Executives face several perils in a deposition, but perhaps none more perilous than their own egos. Few executives got where they are by being shy, retiring types. They probably achieved success the old fashioned way: by being disciplined, demanding, type A workaholics.
That can be great for a company’s bottom line, but it doesn’t always play with juries. So when I’m working with an executive who is going to be deposed, I remind him or her that, in the court’s eyes, they’re no more or less important than a custodian. Reining in one’s ego is sometimes the hardest part of witness preparation, but it pays off.
Attorneys know how prickly executives can be, and they use that to their advantage by trying to get under their skin in hopes of throwing the witness off balance. They want the executive to forget all the good advice her lawyer has given her (see our previous deposition tips) and lose her temper, be sarcastic, or just generally lose her cool.
Smart executives—or, at least, executives who have been deposed a couple of times—don’t fall for it. They keep their cool, listen to the question, and give a well thought-out answer. They don’t try to come off as know-it-alls, and they’re not afraid to say they don’t know the answer to a question they honestly don’t know the answer to.
They also don’t take potshots at the other side or the other side’s attorney. This is one of the greatest disservices Hollywood has done to the justice system. They make courtroom testimony seem like a battle of wits, an opportunity to make cutting remarks aimed at the other side.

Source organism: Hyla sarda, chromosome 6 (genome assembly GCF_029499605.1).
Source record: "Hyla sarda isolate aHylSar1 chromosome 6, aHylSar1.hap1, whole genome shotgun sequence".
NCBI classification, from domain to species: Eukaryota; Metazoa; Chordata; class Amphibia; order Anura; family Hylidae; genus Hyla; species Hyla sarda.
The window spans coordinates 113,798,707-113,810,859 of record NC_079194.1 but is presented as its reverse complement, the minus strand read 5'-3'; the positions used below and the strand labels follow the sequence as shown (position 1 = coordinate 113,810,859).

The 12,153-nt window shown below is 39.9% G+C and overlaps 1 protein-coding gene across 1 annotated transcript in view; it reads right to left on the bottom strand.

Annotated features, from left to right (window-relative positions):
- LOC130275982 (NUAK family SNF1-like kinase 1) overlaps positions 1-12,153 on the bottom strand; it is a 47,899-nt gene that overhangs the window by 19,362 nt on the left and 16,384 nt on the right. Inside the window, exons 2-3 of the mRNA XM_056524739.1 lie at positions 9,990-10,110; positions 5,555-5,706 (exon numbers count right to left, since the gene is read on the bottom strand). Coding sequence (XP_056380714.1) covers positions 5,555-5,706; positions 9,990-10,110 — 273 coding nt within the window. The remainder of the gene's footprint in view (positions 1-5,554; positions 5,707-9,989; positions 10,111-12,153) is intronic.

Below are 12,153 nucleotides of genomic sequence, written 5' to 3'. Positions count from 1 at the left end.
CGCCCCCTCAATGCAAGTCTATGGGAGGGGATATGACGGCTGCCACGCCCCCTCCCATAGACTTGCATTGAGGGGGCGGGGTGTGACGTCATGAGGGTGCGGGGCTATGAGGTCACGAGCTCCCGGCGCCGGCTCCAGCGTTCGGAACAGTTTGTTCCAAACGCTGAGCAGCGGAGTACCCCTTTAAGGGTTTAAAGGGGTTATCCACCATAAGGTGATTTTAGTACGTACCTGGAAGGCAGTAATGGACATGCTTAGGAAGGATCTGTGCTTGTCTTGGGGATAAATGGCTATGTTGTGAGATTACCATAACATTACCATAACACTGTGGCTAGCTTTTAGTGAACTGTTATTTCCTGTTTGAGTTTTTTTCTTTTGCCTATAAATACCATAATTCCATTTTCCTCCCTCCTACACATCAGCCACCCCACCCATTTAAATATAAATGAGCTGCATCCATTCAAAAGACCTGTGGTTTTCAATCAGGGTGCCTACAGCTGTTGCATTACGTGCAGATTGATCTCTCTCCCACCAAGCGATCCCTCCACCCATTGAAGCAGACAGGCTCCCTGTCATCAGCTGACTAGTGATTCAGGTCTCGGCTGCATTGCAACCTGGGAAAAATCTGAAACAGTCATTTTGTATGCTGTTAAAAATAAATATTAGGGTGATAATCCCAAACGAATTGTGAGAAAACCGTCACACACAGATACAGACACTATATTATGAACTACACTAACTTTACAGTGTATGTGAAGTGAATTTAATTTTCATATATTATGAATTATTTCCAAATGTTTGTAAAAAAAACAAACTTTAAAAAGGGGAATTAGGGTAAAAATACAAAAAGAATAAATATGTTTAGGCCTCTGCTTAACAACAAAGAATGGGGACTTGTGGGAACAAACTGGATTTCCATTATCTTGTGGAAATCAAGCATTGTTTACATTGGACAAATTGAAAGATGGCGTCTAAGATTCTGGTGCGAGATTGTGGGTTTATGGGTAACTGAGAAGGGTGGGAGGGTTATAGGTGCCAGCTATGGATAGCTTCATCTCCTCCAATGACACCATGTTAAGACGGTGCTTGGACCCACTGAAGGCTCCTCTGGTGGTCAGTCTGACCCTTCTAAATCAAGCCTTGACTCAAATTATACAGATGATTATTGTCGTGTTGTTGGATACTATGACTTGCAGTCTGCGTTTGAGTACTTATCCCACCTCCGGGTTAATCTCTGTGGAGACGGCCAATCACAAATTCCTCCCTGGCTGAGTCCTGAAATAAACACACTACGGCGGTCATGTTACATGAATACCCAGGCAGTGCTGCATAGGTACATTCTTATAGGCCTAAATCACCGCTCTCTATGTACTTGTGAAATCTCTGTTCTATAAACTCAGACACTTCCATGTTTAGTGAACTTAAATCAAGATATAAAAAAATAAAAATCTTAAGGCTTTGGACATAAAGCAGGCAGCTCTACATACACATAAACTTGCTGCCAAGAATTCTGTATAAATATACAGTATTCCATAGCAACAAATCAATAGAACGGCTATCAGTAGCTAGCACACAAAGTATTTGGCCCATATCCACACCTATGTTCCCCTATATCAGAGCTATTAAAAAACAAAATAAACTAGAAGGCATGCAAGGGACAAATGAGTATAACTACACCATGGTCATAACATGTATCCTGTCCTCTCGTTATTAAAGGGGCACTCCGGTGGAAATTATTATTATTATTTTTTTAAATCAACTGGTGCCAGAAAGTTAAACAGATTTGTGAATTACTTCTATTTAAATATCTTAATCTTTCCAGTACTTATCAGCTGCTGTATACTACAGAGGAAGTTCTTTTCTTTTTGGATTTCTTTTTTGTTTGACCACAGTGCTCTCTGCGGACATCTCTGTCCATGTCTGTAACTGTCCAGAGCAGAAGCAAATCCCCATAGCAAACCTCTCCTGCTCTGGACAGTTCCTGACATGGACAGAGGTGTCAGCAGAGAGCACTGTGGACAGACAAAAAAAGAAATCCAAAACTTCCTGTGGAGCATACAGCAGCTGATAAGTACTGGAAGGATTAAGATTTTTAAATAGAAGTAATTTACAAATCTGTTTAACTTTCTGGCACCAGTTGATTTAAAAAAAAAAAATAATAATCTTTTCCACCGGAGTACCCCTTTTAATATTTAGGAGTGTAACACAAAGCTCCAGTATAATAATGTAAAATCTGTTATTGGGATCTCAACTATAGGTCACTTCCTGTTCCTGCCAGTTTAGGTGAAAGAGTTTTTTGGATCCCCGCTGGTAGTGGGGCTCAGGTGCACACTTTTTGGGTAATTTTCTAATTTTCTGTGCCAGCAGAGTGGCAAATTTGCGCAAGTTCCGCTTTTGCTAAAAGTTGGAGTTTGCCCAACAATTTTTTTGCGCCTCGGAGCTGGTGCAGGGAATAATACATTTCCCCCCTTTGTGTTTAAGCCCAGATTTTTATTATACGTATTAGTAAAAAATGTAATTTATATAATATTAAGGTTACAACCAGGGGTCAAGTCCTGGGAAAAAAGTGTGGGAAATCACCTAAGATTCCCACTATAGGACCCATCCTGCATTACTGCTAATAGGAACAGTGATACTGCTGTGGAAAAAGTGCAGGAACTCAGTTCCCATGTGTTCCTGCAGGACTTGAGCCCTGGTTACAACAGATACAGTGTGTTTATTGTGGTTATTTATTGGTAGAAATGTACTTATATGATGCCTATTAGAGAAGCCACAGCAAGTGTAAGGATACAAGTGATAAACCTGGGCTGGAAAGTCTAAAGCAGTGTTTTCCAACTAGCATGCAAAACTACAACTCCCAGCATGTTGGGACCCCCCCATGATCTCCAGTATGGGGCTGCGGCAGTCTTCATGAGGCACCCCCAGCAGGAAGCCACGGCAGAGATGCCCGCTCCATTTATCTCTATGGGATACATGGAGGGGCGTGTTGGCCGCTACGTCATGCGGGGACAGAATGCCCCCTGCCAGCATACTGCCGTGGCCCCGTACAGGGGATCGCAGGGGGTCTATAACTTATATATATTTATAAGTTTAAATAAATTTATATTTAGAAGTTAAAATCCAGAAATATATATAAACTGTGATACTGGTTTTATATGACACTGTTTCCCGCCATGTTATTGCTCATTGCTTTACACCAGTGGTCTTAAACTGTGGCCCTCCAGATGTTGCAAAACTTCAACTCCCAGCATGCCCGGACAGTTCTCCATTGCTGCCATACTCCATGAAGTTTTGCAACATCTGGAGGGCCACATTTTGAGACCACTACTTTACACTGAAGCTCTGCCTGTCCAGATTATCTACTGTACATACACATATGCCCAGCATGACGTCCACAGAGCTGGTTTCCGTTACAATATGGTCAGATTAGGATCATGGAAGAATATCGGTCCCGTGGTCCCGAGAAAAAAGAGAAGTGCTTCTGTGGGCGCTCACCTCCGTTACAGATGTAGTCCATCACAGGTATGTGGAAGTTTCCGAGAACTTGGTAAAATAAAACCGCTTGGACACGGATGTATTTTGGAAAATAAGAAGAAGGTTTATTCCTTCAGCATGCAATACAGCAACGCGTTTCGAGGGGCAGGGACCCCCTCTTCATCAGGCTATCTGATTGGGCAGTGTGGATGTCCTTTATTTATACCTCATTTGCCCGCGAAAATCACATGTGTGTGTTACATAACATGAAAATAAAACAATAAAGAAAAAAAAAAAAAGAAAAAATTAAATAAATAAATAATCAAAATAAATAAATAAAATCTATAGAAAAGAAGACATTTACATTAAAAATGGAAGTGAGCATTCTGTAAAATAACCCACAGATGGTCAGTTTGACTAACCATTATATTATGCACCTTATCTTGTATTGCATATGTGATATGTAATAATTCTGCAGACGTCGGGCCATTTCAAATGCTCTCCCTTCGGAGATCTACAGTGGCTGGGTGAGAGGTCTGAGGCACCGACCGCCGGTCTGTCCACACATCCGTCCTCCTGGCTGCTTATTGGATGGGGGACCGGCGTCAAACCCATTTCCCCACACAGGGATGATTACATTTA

Those remarks may work on film, but real juries seldom appreciate them. Juries actually prefer humility, honesty and sincerity—traits that many executives may find hard to access in themselves.
The most important reason to resist the temptation to make a cutting remark or a negative insinuation is that a good lawyer will call you on it. He’ll make you identify every reason you said what you said and give facts to back up any allegations. It’s usually not a gamble that pays off, and only the witness ends up looking bad.
Most executives are used to asking the questions, not answering them. But in a deposition, an attorney can (and will) follow up on an answer given by the executive. The attorney, not the executive, decides when to stop the discussion about an issue, so the executive does not get the last word—something that causes many executives to be poor witnesses in a deposition, because they just are not accustomed to it.
Of course, thinking they have it all figured out only exacerbates the problem. It takes preparation to give a deposition, and no one, no matter how smart, can just walk into an important deposition and expect to do well. Unfortunately, many executives do not appreciate this and limit the time they prepare for the deposition. The executive has to lose the ego to give a good deposition.